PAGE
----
Alleluia! Praised be Jesus Christ, now and forever! 


  1. Well said, sister! I've missed reading your thoughts and visiting about them. Praying adaptation for you comes with peace.

    1. Thank you, Amy :)
      Peace in the midst of the storm...

  2. Very well said indeed! This is just how I feel about Easter. As a former Protestant convert to the Faith, it was hard at first for me to accept that Easter is a much more important holiday in the liturgical calendar than Christmas, but boy, once I got it, I GOT IT!

    At my parish, I struggle with being one of maybe 15 members of the community between the ages of 18-40, and I never know how to best influence my elders with Easter joy and other helpful hints. Any suggestions? :)

    1. Amanda, thank you for your kind words! I pray you are having a truly blessed Easter season!

      There are definitely an awful lot of "cradle Catholics" who don't at all understand the primacy of Easter in the liturgical calendar. It's interesting, because the Easter season is so much longer than the Christmas season - but few people seem to consciously notice that the Easter season goes on for 50 days. Maybe it's partly because Christmas is more culturally acceptable in our anti-religious culture?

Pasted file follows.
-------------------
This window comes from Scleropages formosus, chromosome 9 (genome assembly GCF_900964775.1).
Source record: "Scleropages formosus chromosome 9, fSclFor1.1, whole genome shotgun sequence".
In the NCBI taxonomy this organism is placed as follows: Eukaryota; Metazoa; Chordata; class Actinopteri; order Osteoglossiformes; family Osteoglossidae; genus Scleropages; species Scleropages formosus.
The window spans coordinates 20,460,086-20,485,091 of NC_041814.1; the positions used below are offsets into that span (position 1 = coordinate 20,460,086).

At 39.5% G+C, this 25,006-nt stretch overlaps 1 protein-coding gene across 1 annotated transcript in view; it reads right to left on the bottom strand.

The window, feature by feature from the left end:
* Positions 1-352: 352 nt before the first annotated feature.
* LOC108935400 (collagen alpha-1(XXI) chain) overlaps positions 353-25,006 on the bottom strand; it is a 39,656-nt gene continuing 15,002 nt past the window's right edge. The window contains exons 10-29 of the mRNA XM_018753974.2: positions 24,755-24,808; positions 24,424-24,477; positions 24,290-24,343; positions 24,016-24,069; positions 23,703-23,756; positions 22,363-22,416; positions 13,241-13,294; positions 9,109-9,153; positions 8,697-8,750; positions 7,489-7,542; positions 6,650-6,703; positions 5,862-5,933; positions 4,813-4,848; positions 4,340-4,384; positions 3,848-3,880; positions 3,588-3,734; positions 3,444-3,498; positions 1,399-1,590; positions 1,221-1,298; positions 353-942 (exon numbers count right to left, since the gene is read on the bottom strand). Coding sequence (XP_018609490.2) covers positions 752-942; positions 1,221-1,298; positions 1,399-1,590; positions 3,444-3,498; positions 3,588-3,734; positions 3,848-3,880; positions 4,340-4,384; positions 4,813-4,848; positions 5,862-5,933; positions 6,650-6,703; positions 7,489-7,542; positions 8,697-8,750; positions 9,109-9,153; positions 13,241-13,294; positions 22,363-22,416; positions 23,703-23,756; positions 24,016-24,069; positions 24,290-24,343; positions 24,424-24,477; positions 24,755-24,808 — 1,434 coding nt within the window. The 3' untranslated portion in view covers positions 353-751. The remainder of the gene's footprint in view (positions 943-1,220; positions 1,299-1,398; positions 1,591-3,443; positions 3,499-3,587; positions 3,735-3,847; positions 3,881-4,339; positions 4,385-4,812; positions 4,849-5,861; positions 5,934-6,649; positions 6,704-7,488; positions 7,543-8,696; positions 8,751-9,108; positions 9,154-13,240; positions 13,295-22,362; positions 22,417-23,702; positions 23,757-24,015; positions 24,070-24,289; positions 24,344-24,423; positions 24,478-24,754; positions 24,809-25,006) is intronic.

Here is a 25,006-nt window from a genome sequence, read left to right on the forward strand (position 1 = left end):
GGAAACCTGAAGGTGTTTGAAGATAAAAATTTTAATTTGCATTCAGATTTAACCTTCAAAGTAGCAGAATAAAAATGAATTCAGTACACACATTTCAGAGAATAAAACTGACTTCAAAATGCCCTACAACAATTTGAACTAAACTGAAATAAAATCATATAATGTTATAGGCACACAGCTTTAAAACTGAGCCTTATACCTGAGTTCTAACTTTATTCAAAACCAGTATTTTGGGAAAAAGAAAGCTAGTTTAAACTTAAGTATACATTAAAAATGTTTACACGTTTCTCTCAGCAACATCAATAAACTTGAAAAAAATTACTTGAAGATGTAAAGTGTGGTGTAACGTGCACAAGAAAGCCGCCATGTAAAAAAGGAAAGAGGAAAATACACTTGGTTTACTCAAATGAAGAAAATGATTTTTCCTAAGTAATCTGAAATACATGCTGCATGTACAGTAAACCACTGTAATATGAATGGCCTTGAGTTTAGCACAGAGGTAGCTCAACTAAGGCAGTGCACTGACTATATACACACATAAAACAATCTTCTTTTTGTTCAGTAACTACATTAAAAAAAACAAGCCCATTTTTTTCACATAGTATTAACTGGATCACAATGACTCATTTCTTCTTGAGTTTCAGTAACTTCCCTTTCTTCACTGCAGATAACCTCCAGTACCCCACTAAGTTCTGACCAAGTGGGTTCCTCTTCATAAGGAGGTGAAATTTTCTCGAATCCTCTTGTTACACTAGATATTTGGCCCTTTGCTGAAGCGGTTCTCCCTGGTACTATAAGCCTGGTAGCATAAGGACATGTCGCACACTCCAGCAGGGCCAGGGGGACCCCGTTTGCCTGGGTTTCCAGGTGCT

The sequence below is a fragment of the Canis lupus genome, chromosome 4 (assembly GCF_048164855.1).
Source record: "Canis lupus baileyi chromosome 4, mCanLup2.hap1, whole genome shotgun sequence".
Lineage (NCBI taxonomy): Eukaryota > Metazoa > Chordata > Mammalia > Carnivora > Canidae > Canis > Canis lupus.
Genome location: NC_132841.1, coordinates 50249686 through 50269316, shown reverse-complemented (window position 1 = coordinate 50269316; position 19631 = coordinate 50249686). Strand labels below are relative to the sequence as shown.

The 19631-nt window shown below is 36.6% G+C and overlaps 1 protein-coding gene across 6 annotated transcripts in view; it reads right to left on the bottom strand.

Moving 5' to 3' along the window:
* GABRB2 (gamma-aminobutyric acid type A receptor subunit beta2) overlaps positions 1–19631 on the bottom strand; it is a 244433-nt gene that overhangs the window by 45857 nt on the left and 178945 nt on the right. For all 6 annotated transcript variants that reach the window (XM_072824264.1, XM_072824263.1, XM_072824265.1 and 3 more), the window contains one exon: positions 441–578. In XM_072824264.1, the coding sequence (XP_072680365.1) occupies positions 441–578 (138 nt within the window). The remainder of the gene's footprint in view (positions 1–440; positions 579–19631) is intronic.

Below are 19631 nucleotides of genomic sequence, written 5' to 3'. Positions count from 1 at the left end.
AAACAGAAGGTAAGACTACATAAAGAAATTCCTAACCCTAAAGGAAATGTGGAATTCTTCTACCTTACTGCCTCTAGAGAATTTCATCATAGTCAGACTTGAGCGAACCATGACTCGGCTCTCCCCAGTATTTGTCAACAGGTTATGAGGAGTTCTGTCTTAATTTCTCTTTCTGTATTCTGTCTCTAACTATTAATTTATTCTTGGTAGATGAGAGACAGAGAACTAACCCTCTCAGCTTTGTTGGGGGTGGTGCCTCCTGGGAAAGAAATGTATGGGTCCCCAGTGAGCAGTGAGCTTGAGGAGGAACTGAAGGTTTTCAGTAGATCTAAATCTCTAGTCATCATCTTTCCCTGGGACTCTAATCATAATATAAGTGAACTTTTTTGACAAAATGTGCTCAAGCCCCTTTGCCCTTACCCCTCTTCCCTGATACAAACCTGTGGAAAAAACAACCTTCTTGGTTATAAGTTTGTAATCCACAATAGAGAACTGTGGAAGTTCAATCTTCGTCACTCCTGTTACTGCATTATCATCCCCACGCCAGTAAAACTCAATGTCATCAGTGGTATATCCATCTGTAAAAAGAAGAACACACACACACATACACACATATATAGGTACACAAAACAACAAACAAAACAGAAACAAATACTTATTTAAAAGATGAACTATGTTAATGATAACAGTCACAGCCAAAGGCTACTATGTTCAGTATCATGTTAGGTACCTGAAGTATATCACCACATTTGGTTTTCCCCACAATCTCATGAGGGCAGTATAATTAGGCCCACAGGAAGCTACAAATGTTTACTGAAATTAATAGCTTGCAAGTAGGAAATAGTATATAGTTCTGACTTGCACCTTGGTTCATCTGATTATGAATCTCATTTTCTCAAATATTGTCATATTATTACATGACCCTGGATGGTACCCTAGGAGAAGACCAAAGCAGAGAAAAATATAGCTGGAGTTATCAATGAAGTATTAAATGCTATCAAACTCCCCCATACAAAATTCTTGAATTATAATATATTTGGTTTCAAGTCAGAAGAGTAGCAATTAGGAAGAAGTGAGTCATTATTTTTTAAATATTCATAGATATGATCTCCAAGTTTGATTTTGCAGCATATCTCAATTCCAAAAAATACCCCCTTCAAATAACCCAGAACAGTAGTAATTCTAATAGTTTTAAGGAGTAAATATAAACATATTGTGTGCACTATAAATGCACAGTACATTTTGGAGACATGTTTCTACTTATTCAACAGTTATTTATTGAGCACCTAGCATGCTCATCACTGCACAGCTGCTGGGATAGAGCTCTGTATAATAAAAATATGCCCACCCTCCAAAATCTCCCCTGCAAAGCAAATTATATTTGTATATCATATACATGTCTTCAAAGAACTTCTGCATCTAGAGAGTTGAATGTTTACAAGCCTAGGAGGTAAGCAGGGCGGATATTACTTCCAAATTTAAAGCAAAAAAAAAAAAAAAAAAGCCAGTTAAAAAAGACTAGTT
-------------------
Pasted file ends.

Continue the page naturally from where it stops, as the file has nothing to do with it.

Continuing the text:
I think it's also partly because of the era of poor catechesis the Church experienced, post-Vatican II (though hopefully, we are recovering from that now). It seems to me that some of those who are our elders in terms of age, were victims of this poor post-VII catechesis - and as a result, missed out on learning the real depth and beauty of the Faith.
      Finding ways to help them understand things in a new way can be so hard - particularly when they don't quite understand our enthusiasm - and are sometimes even resistant to it. The only tried and true remedies I can suggest are to keep praying for them, and to continue exemplifying that Easter joy. :) I think those are two of the hardest, too, because they require the most patience (which is something I often lack!).

      I looked at your blog this afternoon, after I read your comment - look forward to reading more of your thoughts!